Colorado's Stan Romanek claims to have been abducted by aliens multiple times, and his experiences have garnered more attention than any other modern-day case of alleged E.T. encounters. But is he telling the truth, or is it all an elaborate hoax?
At the intersection of Estes Street and Yale Avenue around 8 p.m., Romanek sat at a traffic light while the UFO hovered directly overhead, blinking a bright orange-red color with a patch of green light on the underside. They're targeting me, he thought. Other drivers stopped their cars in the middle of the road and stuck their heads out of their car windows as a beam of light shot out of the bottom of the UFO, striking the ground next to Romanek's van. The beam "scanned" his vehicle before retracting up into the craft.
A husband and wife witnessed the scene. The man, the CEO of a major distribution company in Denver, later reported the episode, in detail, to the National UFO Reporting Center (NUFORC), although he chose to remain anonymous for fear of being ridiculed. "This thing was following the van," he wrote to NUFORC. "[It] scared me to the point of panicking."
Romanek drove to the Stone House, part of Lakewood's Bear Creek Greenbelt, with the UFO still overhead. By then, Romanek had pulled out a video camera he had in the van and was filming the UFO. He wasn't the only one recording what was happening: A woman who was hosting a birthday party at the park for her 10-year-old daughter trained her camcorder on the UFO, too. Everyone at the party watched as the craft silently hovered and then rocketed skyward. Each time it passed through a cloud, the cloud flashed as bright as lightning, without the accompanying thunder. Minutes later, the UFO was gone.
The Denver affiliate of FOX News covered the sighting, and NUFORC eventually received four reports about the incident, and referred the case to the Mutual UFO Network (MUFON) for further investigation.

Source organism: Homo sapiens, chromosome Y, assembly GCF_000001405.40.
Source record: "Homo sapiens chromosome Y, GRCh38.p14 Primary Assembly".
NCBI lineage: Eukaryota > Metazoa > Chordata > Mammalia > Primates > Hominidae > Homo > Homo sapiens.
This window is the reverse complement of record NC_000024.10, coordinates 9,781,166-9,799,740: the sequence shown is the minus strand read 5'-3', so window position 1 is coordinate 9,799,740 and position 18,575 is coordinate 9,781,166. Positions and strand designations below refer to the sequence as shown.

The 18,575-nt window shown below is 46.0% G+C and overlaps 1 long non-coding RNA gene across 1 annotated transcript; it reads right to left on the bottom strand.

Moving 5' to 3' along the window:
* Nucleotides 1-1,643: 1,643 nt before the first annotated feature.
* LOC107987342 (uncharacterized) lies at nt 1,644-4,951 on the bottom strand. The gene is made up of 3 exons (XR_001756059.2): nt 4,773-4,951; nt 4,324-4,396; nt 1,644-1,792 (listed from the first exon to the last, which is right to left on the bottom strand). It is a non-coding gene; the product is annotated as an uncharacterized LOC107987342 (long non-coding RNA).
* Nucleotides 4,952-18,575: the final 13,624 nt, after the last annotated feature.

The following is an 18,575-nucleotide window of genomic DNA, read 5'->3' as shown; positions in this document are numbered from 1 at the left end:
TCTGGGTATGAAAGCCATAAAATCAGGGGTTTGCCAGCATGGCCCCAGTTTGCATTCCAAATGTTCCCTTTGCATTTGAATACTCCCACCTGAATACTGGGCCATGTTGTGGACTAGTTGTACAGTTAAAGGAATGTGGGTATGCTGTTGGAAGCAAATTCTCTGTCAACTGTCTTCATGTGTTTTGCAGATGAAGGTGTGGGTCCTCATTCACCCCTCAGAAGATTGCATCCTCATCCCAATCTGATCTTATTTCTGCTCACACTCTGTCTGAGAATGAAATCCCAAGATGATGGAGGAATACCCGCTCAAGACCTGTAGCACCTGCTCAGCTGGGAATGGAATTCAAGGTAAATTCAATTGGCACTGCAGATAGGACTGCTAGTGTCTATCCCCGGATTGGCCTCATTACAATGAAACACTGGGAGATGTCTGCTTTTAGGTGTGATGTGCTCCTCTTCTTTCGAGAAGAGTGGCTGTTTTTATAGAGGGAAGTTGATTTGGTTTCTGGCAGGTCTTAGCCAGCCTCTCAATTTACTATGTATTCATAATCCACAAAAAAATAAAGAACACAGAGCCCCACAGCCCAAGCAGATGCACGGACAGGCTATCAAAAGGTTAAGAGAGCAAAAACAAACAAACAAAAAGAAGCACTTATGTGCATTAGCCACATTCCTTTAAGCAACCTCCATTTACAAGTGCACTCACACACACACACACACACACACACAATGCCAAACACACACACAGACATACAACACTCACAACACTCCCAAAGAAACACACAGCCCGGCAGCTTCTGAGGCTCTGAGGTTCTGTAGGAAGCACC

MUFON is a Colorado-based international nonprofit organization, funded primarily through memberships, donations, and volunteers, dedicated to the scientific study of UFO sightings. The organization's goal is to expose hoaxes and to debunk sightings that have ordinary explanations: Stars, planets, airplanes, and weather balloons are all frequently confused as UFOs. In any given year, MUFON will receive more than 100 UFO reports in Colorado. Only the most credible—about 5 percent—will be referred for investigation. Of those, some 75 percent remain unexplained.
George Zeiler was the MUFON investigator assigned to the Romanek case. Zeiler interviewed Romanek, the couple that reported the sighting, and the partygoers. He sent the video footage to a friend in Los Angeles, who passed it on to NASA's Jet Propulsion Laboratory at the California Institute of Technology. The researchers at Caltech couldn't say what the UFO was exactly, but they could say what it did. Comparing the video footage with the location of fixed objects in the scene (trees and buildings), eyewitness accounts, and meteorological data (the height of cloud bases), it was determined that the UFO went from a stationary location 500 feet above the ground to an altitude of more than 10,000 feet in just 1.8 seconds—meaning it would have been flying at more than 3,500 mph. A typical military jet, such as the F-16 fighter, maxes out at speeds of 1,500 mph.
Stan Romanek, a Colorado native, was raised in a devoutly Christian household, and spent his early adulthood as a strong skeptic of UFOs. That all changed, he says, after the sightings and abductions started. Looking at him—5 feet 10 inches with a stocky build—you'd be hard-pressed to guess that Romanek, 45, has been through all he claims to have experienced. But then, in between his bushy goatee and a mop of graying brown hair, you notice the almost-blank stare of someone who's experienced a disturbing event and just might be dealing with post-traumatic stress disorder. He speaks with an eerily calm voice. Romanek openly admits to having issues with depression, and since his first abduction he's moved a lot, mostly up and down the Front Range, but also to Nebraska and back. He's also bounced from odd job to odd job, and currently runs a home-based computer repair business.